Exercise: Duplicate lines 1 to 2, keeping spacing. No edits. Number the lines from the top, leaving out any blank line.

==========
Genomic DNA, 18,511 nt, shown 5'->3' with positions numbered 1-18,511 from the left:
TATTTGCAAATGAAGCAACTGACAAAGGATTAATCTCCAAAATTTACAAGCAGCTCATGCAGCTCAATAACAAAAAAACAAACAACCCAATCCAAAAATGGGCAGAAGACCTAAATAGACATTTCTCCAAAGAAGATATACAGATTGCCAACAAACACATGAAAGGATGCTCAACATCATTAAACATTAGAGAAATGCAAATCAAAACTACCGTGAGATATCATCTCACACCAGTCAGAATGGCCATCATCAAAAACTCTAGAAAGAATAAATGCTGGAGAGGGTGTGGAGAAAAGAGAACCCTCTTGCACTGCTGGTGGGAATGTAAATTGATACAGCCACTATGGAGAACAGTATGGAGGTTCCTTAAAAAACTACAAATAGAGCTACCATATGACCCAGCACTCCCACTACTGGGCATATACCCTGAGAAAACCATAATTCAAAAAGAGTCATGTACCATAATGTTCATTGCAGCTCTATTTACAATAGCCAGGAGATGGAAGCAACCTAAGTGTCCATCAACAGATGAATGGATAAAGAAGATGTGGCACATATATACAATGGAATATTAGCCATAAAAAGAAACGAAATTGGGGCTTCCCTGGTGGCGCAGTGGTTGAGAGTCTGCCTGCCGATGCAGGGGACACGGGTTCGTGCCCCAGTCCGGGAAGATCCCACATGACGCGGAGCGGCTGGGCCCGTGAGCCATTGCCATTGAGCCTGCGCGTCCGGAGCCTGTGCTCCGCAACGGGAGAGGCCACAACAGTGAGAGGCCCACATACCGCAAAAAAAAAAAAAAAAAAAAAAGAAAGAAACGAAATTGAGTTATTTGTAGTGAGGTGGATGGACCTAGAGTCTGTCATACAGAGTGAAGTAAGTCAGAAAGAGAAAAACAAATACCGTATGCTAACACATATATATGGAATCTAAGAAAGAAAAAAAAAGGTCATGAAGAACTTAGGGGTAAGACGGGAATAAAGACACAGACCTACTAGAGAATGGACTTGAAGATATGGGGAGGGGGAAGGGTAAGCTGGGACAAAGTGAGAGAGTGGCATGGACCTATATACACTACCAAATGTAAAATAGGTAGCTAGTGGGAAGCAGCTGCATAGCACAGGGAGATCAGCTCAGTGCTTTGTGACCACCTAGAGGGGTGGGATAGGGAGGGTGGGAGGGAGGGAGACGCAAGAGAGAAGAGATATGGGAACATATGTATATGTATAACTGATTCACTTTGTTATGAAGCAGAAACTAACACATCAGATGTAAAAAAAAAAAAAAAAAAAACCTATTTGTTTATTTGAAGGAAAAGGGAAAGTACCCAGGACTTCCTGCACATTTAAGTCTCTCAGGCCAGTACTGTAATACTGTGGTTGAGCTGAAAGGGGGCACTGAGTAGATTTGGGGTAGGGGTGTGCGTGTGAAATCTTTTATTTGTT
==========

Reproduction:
Genomic DNA, 18,511 nt, shown 5'->3' with positions numbered 1-18,511 from the left:
TATTTGCAAATGAAGCAACTGACAAAGGATTAATCTCCAAAATTTACAAGCAGCTCATGCAGCTCAATAACAAAAAAACAAACAACCCAATCCAAAAATGGGCAGAAGACCTAAATAGACATTTCTCCAAAGAAGATATACAGATTGCCAACAAACACATGAAAGGATGCTCAACATCATTAAACATTAGAGAAATGCAAATCAAAACTACCGTGAGATATCATCTCACACCAGTCAGAATGGCCATCATCAAAAACTCTAGAAAGAATAAATGCTGGAGAGGGTGTGGAGAAAAGAGAACCCTCTTGCACTGCTGGTGGGAATGTAAATTGATACAGCCACTATGGAGAACAGTATGGAGGTTCCTTAAAAAACTACAAATAGAGCTACCATATGACCCAGCACTCCCACTACTGGGCATATACCCTGAGAAAACCATAATTCAAAAAGAGTCATGTACCATAATGTTCATTGCAGCTCTATTTACAATAGCCAGGAGATGGAAGCAACCTAAGTGTCCATCAACAGATGAATGGATAAAGAAGATGTGGCACATATATACAATGGAATATTAGCCATAAAAAGAAACGAAATTGGGGCTTCCCTGGTGGCGCAGTGGTTGAGAGTCTGCCTGCCGATGCAGGGGACACGGGTTCGTGCCCCAGTCCGGGAAGATCCCACATGACGCGGAGCGGCTGGGCCCGTGAGCCATTGCCATTGAGCCTGCGCGTCCGGAGCCTGTGCTCCGCAACGGGAGAGGCCACAACAGTGAGAGGCCCACATACCGCAAAAAAAAAAAAAAAAAAAAAAGAAAGAAACGAAATTGAGTTATTTGTAGTGAGGTGGATGGACCTAGAGTCTGTCATACAGAGTGAAGTAAGTCAGAAAGAGAAAAACAAATACCGTATGCTAACACATATATATGGAATCTAAGAAAGAAAAAAAAAGGTCATGAAGAACTTAGGGGTAAGACGGGAATAAAGACACAGACCTACTAGAGAATGGACTTGAAGATATGGGGAGGGGGAAGGGTAAGCTGGGACAAAGTGAGAGAGTGGCATGGACCTATATACACTACCAAATGTAAAATAGGTAGCTAGTGGGAAGCAGCTGCATAGCACAGGGAGATCAGCTCAGTGCTTTGTGACCACCTAGAGGGGTGGGATAGGGAGGGTGGGAGGGAGGGAGACGCAAGAGAGAAGAGATATGGGAACATATGTATATGTATAACTGATTCACTTTGTTATGAAGCAGAAACTAACACATCAGATGTAAAAAAAAAAAAAAAAAAAACCTATTTGTTTATTTGAAGGAAAAGGGAAAGTACCCAGGACTTCCTGCACATTTAAGTCTCTCAGGCCAGTACTGTAATACTGTGGTTGAGCTGAAAGGGGGCACTGAGTAGATTTGGGGTAGGGGTGTGCGTGTGAAATCTTTTATTTGTT